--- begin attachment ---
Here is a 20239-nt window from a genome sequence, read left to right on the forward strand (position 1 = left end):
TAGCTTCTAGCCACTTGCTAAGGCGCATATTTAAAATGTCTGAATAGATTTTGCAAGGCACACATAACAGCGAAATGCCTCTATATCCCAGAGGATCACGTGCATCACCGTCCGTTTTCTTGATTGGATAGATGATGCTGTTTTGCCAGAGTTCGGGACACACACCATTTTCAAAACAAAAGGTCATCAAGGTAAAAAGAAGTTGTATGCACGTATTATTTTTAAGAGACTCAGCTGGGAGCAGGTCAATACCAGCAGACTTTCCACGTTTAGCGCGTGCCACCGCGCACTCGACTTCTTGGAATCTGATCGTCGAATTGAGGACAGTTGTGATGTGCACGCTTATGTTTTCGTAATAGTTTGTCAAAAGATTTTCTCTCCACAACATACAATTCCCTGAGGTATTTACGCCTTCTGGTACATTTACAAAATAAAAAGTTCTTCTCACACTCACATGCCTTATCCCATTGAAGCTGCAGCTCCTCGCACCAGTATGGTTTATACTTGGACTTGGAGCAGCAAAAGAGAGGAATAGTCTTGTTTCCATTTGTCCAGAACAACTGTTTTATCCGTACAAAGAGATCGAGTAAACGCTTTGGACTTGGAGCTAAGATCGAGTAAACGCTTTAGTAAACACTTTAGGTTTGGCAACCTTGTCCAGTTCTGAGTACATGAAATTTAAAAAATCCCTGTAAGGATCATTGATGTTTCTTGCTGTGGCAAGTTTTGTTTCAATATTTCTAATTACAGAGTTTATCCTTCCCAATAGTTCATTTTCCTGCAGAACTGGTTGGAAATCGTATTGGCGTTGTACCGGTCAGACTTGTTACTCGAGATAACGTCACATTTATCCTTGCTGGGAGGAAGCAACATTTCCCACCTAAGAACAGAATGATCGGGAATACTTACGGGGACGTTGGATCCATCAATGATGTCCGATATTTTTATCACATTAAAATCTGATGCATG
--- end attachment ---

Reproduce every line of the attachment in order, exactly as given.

Here is a 20239-nt window from a genome sequence, read left to right on the forward strand (position 1 = left end):
TAGCTTCTAGCCACTTGCTAAGGCGCATATTTAAAATGTCTGAATAGATTTTGCAAGGCACACATAACAGCGAAATGCCTCTATATCCCAGAGGATCACGTGCATCACCGTCCGTTTTCTTGATTGGATAGATGATGCTGTTTTGCCAGAGTTCGGGACACACACCATTTTCAAAACAAAAGGTCATCAAGGTAAAAAGAAGTTGTATGCACGTATTATTTTTAAGAGACTCAGCTGGGAGCAGGTCAATACCAGCAGACTTTCCACGTTTAGCGCGTGCCACCGCGCACTCGACTTCTTGGAATCTGATCGTCGAATTGAGGACAGTTGTGATGTGCACGCTTATGTTTTCGTAATAGTTTGTCAAAAGATTTTCTCTCCACAACATACAATTCCCTGAGGTATTTACGCCTTCTGGTACATTTACAAAATAAAAAGTTCTTCTCACACTCACATGCCTTATCCCATTGAAGCTGCAGCTCCTCGCACCAGTATGGTTTATACTTGGACTTGGAGCAGCAAAAGAGAGGAATAGTCTTGTTTCCATTTGTCCAGAACAACTGTTTTATCCGTACAAAGAGATCGAGTAAACGCTTTGGACTTGGAGCTAAGATCGAGTAAACGCTTTAGTAAACACTTTAGGTTTGGCAACCTTGTCCAGTTCTGAGTACATGAAATTTAAAAAATCCCTGTAAGGATCATTGATGTTTCTTGCTGTGGCAAGTTTTGTTTCAATATTTCTAATTACAGAGTTTATCCTTCCCAATAGTTCATTTTCCTGCAGAACTGGTTGGAAATCGTATTGGCGTTGTACCGGTCAGACTTGTTACTCGAGATAACGTCACATTTATCCTTGCTGGGAGGAAGCAACATTTCCCACCTAAGAACAGAATGATCGGGAATACTTACGGGGACGTTGGATCCATCAATGATGTCCGATATTTTTATCACATTAAAATCTGATGCATG